ETHNIC SLURS IN HISTORICAL AMERICAN SLANG
ETHNIC SLURS IN historical American speech compete in number with terms for sex and related matters. Perhaps as many as twelve hundred ethnic slur-names or epithets appear in those scholarly annals and other sources that record the historical words of popular speech in our language. Most of these slurs are obsolete today, but a surprising number of the old words are still to be heard, and a few new ones seem to appear each year. Whether obsolete or current, they are of equal interest for social history.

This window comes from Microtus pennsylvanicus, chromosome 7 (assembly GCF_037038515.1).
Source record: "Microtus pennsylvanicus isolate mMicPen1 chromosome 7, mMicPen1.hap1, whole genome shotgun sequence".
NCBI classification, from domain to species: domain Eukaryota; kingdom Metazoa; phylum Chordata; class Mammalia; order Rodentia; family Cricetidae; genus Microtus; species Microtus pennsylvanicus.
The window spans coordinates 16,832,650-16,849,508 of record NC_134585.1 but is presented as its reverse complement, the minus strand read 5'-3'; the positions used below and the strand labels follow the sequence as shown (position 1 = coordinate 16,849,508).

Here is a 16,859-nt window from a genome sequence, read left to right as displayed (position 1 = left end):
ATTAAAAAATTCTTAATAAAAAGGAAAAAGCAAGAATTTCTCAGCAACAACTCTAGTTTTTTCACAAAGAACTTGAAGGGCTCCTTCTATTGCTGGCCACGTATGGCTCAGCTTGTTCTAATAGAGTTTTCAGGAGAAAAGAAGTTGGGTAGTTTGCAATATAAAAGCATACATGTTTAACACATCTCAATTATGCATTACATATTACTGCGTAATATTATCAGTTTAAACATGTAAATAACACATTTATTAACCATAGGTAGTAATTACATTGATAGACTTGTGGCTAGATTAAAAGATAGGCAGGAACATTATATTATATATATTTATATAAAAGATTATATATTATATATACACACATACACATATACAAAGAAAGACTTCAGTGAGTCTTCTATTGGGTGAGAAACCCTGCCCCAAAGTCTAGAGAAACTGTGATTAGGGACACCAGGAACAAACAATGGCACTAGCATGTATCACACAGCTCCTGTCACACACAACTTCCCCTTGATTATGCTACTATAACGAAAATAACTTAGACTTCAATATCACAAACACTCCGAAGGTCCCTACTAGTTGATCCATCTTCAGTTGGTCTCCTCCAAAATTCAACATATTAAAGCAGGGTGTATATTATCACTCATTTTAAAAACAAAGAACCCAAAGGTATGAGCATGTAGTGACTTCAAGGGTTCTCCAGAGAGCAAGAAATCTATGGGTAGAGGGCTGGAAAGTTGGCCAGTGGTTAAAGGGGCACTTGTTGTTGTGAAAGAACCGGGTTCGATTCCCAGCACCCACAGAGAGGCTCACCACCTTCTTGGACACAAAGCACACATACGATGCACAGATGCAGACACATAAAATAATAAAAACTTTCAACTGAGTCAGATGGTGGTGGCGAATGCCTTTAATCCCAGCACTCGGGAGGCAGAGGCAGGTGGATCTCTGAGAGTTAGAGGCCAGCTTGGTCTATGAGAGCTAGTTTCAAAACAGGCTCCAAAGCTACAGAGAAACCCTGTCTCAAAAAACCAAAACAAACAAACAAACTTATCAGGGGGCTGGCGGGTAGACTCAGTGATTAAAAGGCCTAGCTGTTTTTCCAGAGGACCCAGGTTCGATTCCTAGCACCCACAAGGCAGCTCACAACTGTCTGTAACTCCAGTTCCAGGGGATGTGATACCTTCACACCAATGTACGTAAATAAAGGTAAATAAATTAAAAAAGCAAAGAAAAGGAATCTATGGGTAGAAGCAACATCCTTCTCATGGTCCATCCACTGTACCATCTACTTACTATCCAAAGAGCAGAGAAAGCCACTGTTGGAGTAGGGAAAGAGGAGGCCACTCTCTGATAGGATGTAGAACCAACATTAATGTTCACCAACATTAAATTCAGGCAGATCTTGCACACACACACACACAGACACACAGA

Ethnic slurs began appearing in American English when the first British settlers came into contact with Native American Indians. Redskin, whose earliest known written instance is 1699, was one of the first slur-names given by white settlers to the Native Americans they encountered. The whites soon began their infamous three-hundred-year relationship with the African slaves they imported and another, larger torrent of verbal abuse was unleashed. As other groups arrived and the country became more ethnically diverse, the number of slurs grew in direct proportion. Ethnic slurs appear in response to social and economic conflict during historical periods of rapid social change. The coinage of most slurs can be associated with great events in our social his-